From the first announcement of the poisoning, the Auburn University’s Office of Communications and Marketing began fielding questions about the safety of the Auburn drinking water. While the ground water beneath Toomer’s Corner doesn’t flow into the City’s drinking water source, the University had five wells drilled and 15 three- or four-foot borings, which were fractioned into one-foot sections, made on the plaza and in the adjoining Samford Park to alleviate concerns. Relatively low levels of tebuthiuron were present in any of the fractioned borings, and either were not detected or detected in the low parts per trillion in the water samples. The ground water was not considered a source of contamination of the City’s drinking water.
The first symptoms of poisoning — heavier than normal flowering and fewer immature leaves — appeared on the live oak closest to College Street in late March 2011. Fruit would set but abort before maturing. By early May, immature foliage, and, to a lesser extent, mature foliage, was chlorotic with burgundy margins. These symptoms progressed to foliar necrosis and leaf drop. A new flush of shoot growth typically appeared before leaf drop or soon afterward.
Throughout the summer and fall, the trees went through repeated cycles of leaf drop and reflushing, with each cycle less vigorous than the previous. By late September, canopies were only 20% to 30% that of healthy live oaks (image 6), and by January 2012, the College Street tree was completely defoliated (image 7). Task force members didn’t know whether the trees would leaf out in spring, but if they did, the focus would be on stimulating growth in hopes of promoting photosynthesis.
Beginning in March 2012, as the trees began to break bud and leaf out, and continuing through May the two beds were drenched with 300 gallons each of a 100 ppm N complete fertilizer + micronutrients and with 200 gallons of a compost extract (EarthMax/HuMAX) every two to three weeks. Insecticidal drenches and directed trunk sprays were applied in April and June to control ambrosia beetles. Also in March and May, the root flares of the trees were injected with 20 to 25 gallons of a 1.5% sugar solution (2 glucose: 2 fructose: 1 sucrose) and a 10% sucrose solution, respectively. There was no visible response to these measures, other than a temporary greening of the foliage, and trees continued to decline over summer.
The University allowed the rolling of the Toomer’s Oaks in fall 2011 but required that toilet paper be removed by hand instead of with adjustable-pressure water hoses, a process known to be deleterious to the trees. In June 2012, Auburn’s Tree Preservation Committee met with upper administration to discuss the development of a landscape plan for the corner, one that included replacing the trees. Removal was not to occur until after the 2012 football season and one last rolling.
By August, shoot dieback was extensive in both trees. To minimize potential injury to fans during rolling, the trees were pruned before the beginning of the fall term (image 8). The trees never flushed after being pruned. The 2012 football team won only three games, all non-conference. Following the victory over Alabama A&M, the trees were rolled, but later that evening, the toilet paper was either accidentally or intentionally set on fire, scorching the remaining foliage in the canopy, the bark and rhizomic shoots at the base of the trees (image 9). If not after the pruning, the trees were now aesthetically dead.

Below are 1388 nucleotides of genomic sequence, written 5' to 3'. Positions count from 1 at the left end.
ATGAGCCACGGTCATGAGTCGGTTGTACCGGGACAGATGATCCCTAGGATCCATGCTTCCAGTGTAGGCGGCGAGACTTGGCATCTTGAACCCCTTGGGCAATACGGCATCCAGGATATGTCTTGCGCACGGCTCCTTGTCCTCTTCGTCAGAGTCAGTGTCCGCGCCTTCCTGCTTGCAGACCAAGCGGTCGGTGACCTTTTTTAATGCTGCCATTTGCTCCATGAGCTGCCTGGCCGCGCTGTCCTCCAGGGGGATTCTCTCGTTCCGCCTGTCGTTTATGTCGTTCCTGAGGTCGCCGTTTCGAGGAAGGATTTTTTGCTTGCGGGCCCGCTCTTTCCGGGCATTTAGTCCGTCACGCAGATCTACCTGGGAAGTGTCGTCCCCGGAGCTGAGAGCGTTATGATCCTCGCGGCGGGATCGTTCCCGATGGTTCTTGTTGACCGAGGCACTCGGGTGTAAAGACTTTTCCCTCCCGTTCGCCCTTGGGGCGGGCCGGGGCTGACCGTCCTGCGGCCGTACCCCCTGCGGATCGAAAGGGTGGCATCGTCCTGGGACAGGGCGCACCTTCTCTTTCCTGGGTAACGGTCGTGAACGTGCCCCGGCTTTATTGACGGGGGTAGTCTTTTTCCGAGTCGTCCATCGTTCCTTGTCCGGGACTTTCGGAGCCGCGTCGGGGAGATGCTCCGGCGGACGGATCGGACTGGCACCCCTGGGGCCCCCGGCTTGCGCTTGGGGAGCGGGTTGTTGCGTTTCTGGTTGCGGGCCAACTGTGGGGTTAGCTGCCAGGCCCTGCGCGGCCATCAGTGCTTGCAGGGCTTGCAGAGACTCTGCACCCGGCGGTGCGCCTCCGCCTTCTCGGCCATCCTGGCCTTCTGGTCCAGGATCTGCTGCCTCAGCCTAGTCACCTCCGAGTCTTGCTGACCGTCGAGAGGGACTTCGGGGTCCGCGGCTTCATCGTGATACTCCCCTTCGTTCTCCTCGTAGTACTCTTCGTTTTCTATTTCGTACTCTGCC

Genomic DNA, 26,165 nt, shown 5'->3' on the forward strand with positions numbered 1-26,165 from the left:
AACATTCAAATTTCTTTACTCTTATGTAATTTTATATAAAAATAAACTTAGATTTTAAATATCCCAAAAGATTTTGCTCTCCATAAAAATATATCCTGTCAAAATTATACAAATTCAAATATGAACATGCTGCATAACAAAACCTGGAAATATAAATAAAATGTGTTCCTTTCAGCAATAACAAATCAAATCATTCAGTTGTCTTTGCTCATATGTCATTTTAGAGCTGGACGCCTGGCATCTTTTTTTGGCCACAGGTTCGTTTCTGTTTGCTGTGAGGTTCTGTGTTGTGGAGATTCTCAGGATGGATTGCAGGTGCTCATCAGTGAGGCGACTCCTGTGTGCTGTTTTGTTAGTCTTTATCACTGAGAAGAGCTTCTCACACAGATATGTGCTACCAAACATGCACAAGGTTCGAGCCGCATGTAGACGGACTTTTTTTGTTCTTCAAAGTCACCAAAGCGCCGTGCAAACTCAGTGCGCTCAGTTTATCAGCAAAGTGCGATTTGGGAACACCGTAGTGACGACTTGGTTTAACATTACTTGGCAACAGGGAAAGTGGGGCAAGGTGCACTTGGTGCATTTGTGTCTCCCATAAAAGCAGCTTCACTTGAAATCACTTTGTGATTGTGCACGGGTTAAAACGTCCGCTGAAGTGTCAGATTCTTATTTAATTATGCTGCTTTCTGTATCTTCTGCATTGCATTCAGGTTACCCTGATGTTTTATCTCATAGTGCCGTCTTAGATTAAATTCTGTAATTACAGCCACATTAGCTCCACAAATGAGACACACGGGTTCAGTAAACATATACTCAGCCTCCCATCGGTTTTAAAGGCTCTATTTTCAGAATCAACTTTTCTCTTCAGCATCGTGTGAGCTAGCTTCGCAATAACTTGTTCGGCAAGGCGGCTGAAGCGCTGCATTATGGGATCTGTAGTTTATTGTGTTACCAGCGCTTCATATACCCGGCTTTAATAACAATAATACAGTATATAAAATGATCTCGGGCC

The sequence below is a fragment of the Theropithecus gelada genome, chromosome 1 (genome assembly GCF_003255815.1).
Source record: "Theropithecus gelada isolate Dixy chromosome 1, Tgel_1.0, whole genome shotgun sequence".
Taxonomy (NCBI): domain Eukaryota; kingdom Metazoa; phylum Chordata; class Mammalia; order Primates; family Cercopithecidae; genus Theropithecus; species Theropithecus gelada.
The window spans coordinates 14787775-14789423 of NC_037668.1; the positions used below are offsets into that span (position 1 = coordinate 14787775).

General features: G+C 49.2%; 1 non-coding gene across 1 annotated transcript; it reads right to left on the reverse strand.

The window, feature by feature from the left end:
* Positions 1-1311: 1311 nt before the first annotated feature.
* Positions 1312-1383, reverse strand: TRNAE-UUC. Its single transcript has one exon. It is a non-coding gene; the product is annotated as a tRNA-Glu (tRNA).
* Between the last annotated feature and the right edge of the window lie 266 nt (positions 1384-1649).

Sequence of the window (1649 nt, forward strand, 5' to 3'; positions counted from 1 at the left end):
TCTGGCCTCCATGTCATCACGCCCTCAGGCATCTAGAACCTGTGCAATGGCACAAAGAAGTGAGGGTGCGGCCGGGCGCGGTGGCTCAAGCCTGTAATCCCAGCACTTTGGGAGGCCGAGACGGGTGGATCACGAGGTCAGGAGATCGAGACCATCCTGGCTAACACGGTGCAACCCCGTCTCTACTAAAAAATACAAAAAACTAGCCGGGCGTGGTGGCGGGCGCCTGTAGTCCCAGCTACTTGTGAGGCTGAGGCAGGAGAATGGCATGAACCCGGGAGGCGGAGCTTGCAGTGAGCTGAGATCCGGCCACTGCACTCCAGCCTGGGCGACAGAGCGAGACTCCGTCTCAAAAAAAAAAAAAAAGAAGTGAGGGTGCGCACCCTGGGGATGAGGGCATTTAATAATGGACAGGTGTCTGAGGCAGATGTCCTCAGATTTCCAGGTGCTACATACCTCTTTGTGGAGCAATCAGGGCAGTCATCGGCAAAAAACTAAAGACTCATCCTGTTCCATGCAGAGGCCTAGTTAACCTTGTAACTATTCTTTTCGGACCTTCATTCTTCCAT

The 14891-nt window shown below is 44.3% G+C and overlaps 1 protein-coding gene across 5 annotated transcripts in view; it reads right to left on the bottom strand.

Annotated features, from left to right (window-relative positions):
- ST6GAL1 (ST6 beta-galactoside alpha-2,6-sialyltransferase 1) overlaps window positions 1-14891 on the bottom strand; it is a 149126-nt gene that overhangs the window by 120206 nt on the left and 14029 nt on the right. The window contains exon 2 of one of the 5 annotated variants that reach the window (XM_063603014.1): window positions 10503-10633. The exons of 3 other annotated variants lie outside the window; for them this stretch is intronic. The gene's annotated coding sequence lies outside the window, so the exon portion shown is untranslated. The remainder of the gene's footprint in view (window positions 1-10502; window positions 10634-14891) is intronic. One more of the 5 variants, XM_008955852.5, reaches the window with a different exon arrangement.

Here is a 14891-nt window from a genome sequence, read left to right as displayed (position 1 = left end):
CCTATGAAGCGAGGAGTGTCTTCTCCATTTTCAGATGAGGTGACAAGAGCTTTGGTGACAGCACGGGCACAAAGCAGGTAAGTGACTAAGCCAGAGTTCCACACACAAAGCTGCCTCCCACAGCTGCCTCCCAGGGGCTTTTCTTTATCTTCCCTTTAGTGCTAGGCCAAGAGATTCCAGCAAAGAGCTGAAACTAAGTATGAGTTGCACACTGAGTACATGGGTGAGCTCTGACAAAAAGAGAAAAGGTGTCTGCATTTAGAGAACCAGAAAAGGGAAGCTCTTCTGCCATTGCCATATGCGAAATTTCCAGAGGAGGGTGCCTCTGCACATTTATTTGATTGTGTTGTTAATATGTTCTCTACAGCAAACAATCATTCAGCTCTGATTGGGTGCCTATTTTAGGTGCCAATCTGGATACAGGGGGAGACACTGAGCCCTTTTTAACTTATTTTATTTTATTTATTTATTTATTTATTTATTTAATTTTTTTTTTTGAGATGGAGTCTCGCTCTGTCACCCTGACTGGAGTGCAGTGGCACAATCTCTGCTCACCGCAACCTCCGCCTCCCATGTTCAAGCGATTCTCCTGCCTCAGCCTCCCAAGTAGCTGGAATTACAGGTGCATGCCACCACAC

The Final Rolling of the Toomer’s Oaks occurred following the spring 2013 inter-squad football game with an estimated 80,000 fans participating (image 10a or 10b). Three days later, the trees were removed (image 12). In 2014, three feet of soil beneath the plaza and six feet where replacement trees were to be planted was removed, and a designed landscape was installed that included Silva Cells, a sand-based soil similar to that found in live oaks’ native range, seat walls, and an expanded plaza. Two 14-inch DBH replacement live oaks from a South Carolina nursery were root-pruned, dug, shipped, and planted at Toomer’s Corner on Valentine’s Day 2015 (image 11a or 11b). However, one tree declined and was replaced by a similar-sized live oak from Florida in July. Both trees now appear healthy, but spring and summer will indicate how they are adapting to their new environment. The University is optimistic they will be ready to roll by fall 2016.
Al from Dadeville. On February 17, 2011, Auburn University held a press conference on the steps of Samford Hall, the main administrative building, to announce that Harvey Updyke, alias “Al from Dadeville,” has been arrested and charged with the poisoning of the Toomer’s Oaks. Updyke, a retired Texas state trooper and a rabid Alabama fan who had named his daughter Crimson Tyde and his son Bear Bryant, was charged with criminal mischief, desecrating a venerated object, and damaging an animal or crop facility. As a part of a 2013 plea agreement, Updyke pled guilty to the Class C felony of damaging an agriculture facility. He served six months of a three-year sentence, was placed on five years of supervised probation, and was ordered to pay more than $800,000 in restitution to Auburn, plus court costs and legal fees. As of February 2016, he had paid $2,284.
The Future. The poisoning of the Toomer’s Oaks was a disruptive and costly personification of a rivalry gone awry. The replacement trees, however, appear healthy and in good condition, have a greater volume of soil to expand into, and are better situated to anchor the Class of 1917 portals. The plaza is more expansive and includes a new arching walk that will soon be lined with seedlings from the original Toomer’s Oaks. Other trees on campus are more appreciated and protected.
Since the poisoning, AU Facilities Management has incorporated more rigorous and expansive tree protection measures into its Design & Construction Standards, including costly penalties. The first ISA-certified arborist has been hired to manage campus trees, and the University was recently recertified as a Tree Campus USA. While many of these changes are small steps, cumulatively, they speak well for the future of trees on Auburn University’s campus.
Dr. Gary Keever is the Tom Dodd, Jr. Endowed Professor of Horticulture at Auburn University and served as the University Spokesperson for the Toomer’s Oaks Poisoning and as Head of the Remediation Task Force.